Reflecting America, the Major League Baseball that opened its season four months late wasn’t the same. There were no fans, and instead of the president throwing out the first pitch in Washington, D.C., pandemic expert and Nationals fan Dr. Anthony Fauci threw it wild and short. Before the national anthem, both the New York Yankees (who won 4-1) and the Nats kneeled in a nod to Black Lives Matter. On the other coast, the L.A. Dodgers (who won 8-1) hosted the San Francisco Giants, starting a 60-game season where half the teams will make the expanded playoffs.

Sources: Yahoo SportsUSA TodayLA TimesCBS

2. Justice Department Denies Jailing Cohen Over Book

President Trump’s estranged personal lawyer is “free to work on his book while incarcerated.” So the Justice Department insisted yesterday, responding to a judge’s conclusion that Michael Cohen was returned to prison as retaliation for writing about his ex-boss. Today Cohen will return to home confinement to clack out embarrassing accounts such as Trump making “virulently racist remarks” about Black leaders. Cohen had been writing while imprisoned for fraud and perjury, but when he was furloughed home due to coronavirus concerns, prison officials tried to block him from any media exposure. He now hopes for a preelection book release.

Sources: DeadlineBloombergNBCAP

3. The US Is Losing the TikTok Arms Race

During the original Cold War, the intellectual battle raged behind the scenes over stealth technology and innovations that could deliver deadly munitions to the enemy. Now skateboarding dogs and off-key crooners are the payload, as TikTok powers Chinese influence around the world, OZY’s Butterfly Effect observes. Just as Beijing has stopped outsiders’ tech, now it’s India, likely followed by the U.S., shutting out TikTok and other apps lest their superior algorithms prove irresistible to local consumers. But that exclusionary tactic can only work for so long, as the capitalists once taught the communists: Market forces always prevail.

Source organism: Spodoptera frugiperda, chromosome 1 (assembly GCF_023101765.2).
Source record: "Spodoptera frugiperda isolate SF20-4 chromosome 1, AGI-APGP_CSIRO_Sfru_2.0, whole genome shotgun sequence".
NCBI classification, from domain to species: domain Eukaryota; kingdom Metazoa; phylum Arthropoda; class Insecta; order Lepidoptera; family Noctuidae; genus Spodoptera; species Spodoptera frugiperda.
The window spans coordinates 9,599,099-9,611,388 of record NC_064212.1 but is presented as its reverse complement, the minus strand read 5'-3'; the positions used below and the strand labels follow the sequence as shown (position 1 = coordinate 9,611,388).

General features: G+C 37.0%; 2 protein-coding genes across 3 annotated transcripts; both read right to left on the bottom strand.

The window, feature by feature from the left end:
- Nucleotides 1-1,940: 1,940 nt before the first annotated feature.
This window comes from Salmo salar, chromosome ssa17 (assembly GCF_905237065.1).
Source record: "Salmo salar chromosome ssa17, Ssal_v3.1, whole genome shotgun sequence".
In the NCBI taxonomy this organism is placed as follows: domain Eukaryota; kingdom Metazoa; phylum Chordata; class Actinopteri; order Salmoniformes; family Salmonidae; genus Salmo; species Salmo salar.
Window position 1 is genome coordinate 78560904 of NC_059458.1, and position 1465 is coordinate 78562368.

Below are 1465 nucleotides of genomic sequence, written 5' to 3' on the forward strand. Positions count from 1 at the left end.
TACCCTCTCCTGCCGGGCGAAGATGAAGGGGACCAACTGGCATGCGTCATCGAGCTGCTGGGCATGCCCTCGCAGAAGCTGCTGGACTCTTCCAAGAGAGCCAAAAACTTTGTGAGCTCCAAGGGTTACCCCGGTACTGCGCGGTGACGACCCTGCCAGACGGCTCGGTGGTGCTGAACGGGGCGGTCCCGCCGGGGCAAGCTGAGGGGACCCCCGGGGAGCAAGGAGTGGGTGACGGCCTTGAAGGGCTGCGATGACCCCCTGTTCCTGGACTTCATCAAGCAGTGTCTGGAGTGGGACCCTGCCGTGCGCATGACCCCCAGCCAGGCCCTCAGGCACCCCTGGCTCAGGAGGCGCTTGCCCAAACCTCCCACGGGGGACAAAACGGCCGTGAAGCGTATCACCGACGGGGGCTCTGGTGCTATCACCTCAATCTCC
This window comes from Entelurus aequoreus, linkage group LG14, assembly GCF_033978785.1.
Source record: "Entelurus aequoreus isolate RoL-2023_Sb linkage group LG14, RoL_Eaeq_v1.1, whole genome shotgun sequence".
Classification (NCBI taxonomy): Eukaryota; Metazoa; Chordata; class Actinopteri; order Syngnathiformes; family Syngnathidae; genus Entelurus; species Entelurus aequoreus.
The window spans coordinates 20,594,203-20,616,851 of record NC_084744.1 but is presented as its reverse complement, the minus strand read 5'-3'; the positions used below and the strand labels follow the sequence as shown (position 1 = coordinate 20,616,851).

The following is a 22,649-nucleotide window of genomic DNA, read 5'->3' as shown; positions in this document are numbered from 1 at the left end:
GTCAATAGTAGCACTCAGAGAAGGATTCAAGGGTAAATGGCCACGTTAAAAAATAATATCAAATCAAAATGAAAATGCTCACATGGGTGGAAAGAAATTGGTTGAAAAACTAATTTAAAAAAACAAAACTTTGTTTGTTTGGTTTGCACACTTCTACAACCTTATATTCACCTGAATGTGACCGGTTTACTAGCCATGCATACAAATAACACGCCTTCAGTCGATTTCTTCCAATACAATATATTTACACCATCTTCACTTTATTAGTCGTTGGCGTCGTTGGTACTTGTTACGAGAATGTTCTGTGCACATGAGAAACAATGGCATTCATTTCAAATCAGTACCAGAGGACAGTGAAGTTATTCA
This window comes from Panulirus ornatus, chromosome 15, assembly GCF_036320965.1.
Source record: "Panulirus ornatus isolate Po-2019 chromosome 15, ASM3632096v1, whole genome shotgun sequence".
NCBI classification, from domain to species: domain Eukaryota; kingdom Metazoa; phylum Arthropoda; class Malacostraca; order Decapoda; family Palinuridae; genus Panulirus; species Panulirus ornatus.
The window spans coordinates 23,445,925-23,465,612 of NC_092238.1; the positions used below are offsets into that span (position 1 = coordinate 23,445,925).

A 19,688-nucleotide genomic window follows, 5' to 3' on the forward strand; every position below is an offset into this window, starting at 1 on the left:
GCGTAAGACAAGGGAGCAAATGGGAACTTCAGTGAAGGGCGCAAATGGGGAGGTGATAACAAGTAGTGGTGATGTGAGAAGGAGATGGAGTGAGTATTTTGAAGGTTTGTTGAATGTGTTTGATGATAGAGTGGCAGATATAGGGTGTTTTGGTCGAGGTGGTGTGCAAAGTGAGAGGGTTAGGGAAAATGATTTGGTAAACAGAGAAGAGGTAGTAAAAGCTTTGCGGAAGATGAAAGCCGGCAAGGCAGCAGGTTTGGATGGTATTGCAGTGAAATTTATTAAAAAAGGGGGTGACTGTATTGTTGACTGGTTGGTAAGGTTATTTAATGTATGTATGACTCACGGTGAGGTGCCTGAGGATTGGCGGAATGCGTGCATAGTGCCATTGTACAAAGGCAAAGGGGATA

Sources: OZY

4. The Spring the Earth Stood Still

You may want to sit still for this. More than 600 seismometers around the world recorded half as many human-generated vibrations from March to May, suggesting lockdowns have given Earth a historic break from its raucous occupants, according to an international team of 76 scientists. Normally, things like stomping music fans, freight trains and drilling miners cause measurable ground movement, but the pandemic has created “the longest and most coherent global seismic noise reduction in recorded history,” according to Thursday’s article in Science. While cities quieted the most, vibrations also dropped in areas as remote as Namibia’s wilderness.

Sources: NYTDaily Mail

5. Pentagon Says Russians Have Tested a Space Weapon

“Now witness the firepower of this fully armed and operational battle station.” OK, it’s not the Death Star — yet. But American and British military officials claim Moscow has tested an orbiting anti-satellite weapon. U.S. Space Command said Russia “injected a new object into orbit” July 15 when it fired a weapon-like projectile from the Cosmos 2543 satellite — the same spacecraft that shadowed a U.S. spy satellite several months ago. Orbital weapons, banned under an international space treaty, could disable military communications or civilian networks, but so far, they have not been used in attacks.

Sources: SpaceTechCrunchBBC

Olympic Dreamin’: Today was SUPPOSED to be the date of the opening ceremony of the Olympic Games in Tokyo, until, well, you know …. If you’re missing your dose of Olympic action this year, check out Defining Moments With OZY, now streaming on Hulu. Episode two takes you behind the awe-inspiring story of Paralympic bronze- and silver-medallist Amy Purdy. Watch now.